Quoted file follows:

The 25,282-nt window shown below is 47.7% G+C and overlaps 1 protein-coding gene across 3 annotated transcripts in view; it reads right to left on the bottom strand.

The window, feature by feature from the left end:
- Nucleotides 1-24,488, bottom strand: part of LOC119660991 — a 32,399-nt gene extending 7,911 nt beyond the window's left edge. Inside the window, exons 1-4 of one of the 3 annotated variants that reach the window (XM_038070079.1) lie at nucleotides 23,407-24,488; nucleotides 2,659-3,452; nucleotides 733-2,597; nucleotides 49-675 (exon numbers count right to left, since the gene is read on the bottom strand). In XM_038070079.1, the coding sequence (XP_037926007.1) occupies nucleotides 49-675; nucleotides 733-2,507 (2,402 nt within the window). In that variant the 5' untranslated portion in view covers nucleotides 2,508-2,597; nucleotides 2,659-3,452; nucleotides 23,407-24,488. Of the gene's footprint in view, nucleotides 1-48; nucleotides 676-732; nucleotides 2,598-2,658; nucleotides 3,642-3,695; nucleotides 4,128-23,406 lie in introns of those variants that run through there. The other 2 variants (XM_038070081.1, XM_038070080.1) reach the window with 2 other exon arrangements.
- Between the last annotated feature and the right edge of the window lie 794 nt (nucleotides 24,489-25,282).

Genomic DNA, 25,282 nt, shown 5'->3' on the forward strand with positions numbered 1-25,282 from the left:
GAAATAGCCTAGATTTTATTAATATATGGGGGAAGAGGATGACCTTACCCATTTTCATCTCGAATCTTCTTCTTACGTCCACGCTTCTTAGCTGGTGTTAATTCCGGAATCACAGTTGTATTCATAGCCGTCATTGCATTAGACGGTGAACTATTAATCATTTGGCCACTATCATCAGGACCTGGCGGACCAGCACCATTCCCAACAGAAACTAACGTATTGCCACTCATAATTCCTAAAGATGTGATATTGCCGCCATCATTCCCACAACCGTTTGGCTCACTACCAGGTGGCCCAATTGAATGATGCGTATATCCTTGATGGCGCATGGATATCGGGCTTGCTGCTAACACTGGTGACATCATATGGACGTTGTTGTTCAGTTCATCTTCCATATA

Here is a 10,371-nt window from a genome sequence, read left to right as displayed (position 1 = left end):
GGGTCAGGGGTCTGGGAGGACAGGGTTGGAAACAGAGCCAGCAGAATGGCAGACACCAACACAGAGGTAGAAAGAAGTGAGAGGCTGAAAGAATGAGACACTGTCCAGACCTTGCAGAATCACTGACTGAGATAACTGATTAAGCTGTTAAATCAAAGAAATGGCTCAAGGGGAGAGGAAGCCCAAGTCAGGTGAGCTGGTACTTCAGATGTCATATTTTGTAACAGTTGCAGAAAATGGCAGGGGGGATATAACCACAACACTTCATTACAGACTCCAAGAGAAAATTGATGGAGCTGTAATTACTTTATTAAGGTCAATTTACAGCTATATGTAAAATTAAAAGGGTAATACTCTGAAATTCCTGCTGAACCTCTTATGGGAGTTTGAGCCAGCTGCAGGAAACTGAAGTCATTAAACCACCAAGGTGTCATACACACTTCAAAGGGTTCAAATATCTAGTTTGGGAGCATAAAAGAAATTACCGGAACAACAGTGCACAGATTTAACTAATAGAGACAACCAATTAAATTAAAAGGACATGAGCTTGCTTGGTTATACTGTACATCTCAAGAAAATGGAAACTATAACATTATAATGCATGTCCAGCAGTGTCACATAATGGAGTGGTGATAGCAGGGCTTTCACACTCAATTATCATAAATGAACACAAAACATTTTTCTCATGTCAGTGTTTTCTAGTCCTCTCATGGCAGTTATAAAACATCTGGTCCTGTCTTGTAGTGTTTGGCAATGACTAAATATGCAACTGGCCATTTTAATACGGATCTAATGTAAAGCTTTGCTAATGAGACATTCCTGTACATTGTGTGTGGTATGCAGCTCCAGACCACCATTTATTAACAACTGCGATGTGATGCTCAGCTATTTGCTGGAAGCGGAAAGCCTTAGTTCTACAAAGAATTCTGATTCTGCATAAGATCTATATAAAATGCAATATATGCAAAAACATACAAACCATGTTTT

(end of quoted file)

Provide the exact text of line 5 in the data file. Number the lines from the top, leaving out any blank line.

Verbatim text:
Genomic DNA, 25,282 nt, shown 5'->3' on the forward strand with positions numbered 1-25,282 from the left: